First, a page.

20 January 2018, Saturday, 16:00

Three firms of oligarch Chizh are key to release of political prisoners


The European Union can easily achieve the release of Belarusian political prisoners.

It just needs to add the key companies financing the regime to the list of economic entities subject to sanctions. The matter is Triple-Energo, Neonaft and Belneftegaz owned by oligarch Yuri Czizh. Sanctions against these companies, which were put on the EU blacklist in 2012, were lifted.

The topic was discussed at a meeting of the Working Group “Influence of Economic Situation in Belarus on Human Rights” held in Warsaw as part of the OSCE Human Dimension Implementation Meeting. The event was attended by Belarusian and Russian human rights defenders, opposition activists, economists and politologists. Representatives of the Working Group on Investments of the Committee on International Control over the Human Rights Situation in Belarus Yuri Dzhibladze and Olga Zakharova and famous Belarusian scientist and economist Leanid Zlotnikau presented their reports.

Most participants agreed that the Belarusian regime had serious problems, mainly economical ones. Leanid Zlotnikau compared the country's GDP growth and wages and drew parallels with the 2011 crisis.

Olga Zakharova noted that the Kremlin wouldn't give money to Lukashenka for empty promises. She thinks the EU has an influential instrument to press on the Belarusian regime. She reminded that targeted economic sanctions led to the release of some political prisoners jailed after the 2010 presidential election.

“Three Belarusian businessmen – Vladimir Peftiyev, Yuri Chizh and Anatoly Ternavsky – are on the blacklist of the European Union. Three main companies exporting oil products were not put on the list. It is Yuri Chizh's firms that played the leading role in the “solvents and thinners” scheme. If we look where the products were exported to, we see that the most part was sold to Latvia. It is Latvia and Slovenia that lobbied for lifting the EU sanctions from these companies. According to various estimates, it gave Lukashenka from 2 to 3 billion dollars. Moreover, the regime received more than 8 billion dollars last year from active trade with the EU.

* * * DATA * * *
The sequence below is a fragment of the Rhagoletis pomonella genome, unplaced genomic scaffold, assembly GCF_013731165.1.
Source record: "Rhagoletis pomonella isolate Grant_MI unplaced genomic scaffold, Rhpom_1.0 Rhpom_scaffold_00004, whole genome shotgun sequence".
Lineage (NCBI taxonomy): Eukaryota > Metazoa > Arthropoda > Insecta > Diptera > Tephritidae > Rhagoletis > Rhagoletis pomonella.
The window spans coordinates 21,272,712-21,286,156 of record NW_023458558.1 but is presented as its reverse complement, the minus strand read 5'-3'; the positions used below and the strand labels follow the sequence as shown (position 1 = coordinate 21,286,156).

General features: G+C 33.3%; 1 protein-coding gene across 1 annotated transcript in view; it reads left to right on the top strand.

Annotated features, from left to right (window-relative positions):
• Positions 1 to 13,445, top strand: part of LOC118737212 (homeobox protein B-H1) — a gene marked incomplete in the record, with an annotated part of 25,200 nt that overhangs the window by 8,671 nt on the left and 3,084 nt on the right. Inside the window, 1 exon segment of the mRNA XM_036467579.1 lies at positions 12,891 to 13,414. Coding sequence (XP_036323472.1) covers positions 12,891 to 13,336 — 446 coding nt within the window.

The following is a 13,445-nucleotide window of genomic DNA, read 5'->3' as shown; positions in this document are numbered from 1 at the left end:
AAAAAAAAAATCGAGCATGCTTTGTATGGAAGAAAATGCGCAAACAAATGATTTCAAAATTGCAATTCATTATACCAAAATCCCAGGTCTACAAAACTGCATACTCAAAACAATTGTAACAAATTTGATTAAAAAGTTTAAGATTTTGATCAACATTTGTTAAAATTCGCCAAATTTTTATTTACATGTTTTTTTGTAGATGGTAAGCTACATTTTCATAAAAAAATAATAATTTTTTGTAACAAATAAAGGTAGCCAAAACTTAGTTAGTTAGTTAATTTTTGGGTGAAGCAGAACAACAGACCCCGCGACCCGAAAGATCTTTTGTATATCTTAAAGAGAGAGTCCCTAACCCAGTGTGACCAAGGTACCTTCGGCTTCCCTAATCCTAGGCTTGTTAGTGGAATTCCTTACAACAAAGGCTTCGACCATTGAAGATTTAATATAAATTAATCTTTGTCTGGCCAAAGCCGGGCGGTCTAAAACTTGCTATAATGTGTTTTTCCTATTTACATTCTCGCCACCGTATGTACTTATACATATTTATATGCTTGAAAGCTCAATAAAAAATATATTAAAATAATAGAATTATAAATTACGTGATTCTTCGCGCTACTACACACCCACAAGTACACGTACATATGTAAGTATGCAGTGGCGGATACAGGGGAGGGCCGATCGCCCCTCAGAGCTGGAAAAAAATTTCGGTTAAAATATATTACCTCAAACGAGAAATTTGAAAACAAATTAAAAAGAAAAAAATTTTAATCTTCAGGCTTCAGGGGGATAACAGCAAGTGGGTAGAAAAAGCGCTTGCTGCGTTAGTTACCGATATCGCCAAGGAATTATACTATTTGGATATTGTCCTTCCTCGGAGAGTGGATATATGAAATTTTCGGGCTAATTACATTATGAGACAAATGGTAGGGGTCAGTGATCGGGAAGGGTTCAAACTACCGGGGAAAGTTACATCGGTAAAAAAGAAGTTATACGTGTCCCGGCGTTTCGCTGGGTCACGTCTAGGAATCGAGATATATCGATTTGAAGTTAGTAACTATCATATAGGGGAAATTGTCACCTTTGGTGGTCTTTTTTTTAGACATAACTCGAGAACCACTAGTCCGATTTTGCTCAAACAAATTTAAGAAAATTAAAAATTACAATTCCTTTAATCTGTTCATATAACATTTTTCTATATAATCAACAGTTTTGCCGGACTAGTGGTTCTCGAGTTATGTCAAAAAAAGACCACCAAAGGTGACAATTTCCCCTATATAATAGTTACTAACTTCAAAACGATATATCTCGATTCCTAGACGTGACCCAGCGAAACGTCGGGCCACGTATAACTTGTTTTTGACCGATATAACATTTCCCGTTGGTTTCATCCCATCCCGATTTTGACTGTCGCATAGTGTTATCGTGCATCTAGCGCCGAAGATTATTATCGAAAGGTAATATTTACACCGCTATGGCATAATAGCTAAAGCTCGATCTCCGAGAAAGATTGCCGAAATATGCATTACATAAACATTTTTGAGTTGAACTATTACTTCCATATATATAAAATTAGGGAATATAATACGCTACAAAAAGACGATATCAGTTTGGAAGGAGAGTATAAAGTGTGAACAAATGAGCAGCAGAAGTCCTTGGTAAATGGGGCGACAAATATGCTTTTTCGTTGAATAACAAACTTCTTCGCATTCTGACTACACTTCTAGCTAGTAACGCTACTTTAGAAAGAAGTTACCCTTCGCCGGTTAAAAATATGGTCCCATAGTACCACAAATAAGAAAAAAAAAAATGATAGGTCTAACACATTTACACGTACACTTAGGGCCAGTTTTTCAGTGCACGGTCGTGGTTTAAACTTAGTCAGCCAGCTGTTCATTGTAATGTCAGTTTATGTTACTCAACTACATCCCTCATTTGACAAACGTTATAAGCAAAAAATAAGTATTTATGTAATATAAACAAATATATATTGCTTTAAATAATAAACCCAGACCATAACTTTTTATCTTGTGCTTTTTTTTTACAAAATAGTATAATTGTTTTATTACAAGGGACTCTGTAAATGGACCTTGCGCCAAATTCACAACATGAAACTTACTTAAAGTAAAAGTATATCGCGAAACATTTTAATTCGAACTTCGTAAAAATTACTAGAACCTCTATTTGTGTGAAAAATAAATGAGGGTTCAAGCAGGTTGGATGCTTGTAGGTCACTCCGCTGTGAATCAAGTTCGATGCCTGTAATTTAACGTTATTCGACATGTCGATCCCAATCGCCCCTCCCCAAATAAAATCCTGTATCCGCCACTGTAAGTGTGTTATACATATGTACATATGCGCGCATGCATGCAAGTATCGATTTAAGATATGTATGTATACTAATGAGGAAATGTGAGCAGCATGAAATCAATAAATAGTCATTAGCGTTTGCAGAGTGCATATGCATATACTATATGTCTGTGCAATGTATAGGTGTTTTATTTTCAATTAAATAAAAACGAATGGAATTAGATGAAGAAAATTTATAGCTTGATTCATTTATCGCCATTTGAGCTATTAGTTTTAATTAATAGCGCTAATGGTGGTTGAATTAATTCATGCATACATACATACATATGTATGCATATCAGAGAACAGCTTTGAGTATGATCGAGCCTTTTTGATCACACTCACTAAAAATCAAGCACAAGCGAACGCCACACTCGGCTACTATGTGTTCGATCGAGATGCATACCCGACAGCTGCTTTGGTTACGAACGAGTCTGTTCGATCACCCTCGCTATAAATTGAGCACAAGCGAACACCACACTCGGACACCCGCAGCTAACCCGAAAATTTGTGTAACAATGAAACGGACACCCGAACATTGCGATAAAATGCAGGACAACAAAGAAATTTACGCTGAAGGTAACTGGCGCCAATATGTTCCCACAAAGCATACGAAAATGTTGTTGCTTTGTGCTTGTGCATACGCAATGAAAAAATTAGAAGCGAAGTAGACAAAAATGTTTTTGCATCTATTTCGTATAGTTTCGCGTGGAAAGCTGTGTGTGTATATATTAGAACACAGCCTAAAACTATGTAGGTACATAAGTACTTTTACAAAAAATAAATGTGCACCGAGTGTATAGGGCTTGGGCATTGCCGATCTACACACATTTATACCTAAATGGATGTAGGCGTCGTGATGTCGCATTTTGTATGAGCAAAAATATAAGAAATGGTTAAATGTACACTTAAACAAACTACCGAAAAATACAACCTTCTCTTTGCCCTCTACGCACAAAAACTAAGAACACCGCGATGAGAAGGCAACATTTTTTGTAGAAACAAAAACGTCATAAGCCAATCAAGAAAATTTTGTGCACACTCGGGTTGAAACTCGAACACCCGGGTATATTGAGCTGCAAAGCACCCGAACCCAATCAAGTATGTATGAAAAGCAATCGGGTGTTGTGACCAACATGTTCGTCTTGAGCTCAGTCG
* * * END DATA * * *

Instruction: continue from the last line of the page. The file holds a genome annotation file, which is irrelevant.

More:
We cannot say that sanctions do not work. In this situation, they can be compared with a pill that was put near a glass of water but never taken,” Olga Zakharova said.

Yuri Dzhibladze said the human rights situation in Belarus didn't improve.

”None of requirements of the international community contained in the resolutions of the UN Human Rights Council and reports by the OSCE and the UN Special Rapporteur on Belarus were fulfilled. Minsk, in fact, ignores them. The authorities do not cooperate with the Special Rapporteur, don't allow him to visit the county and refuse to recognize his mandate.

It's obvious that the regime ignores the resolutions and statements by international organisations. We are convinced that in this situation, taking into account the peculiarities of the Lukashenka regime, the only effective tool to make him stop repression, release political prisoners and start system changes in the country is an economic tool,” he said.

Yuri Dzhibladze notes the Belarusian regime bypasses sanctions because the above-mentioned oil traders are not subject to economic restrictions. He says what measures could help release and rehabilitate political prisoners.

“In our opinion, at least one simple and obvious thing must be done – make the current sanctions effective. It means the loophole that we have due to lobbyists from Latvia and Slovenia must be closed. Three particular oil traders belonging to Yuri Chizh must be returned to the blacklist. We also need a clear threat of expanding sanctions, adding to the blacklist a number of companies supporting the regime and oligarchs who are close to the regime and provide resources to it," Dzhibladze said.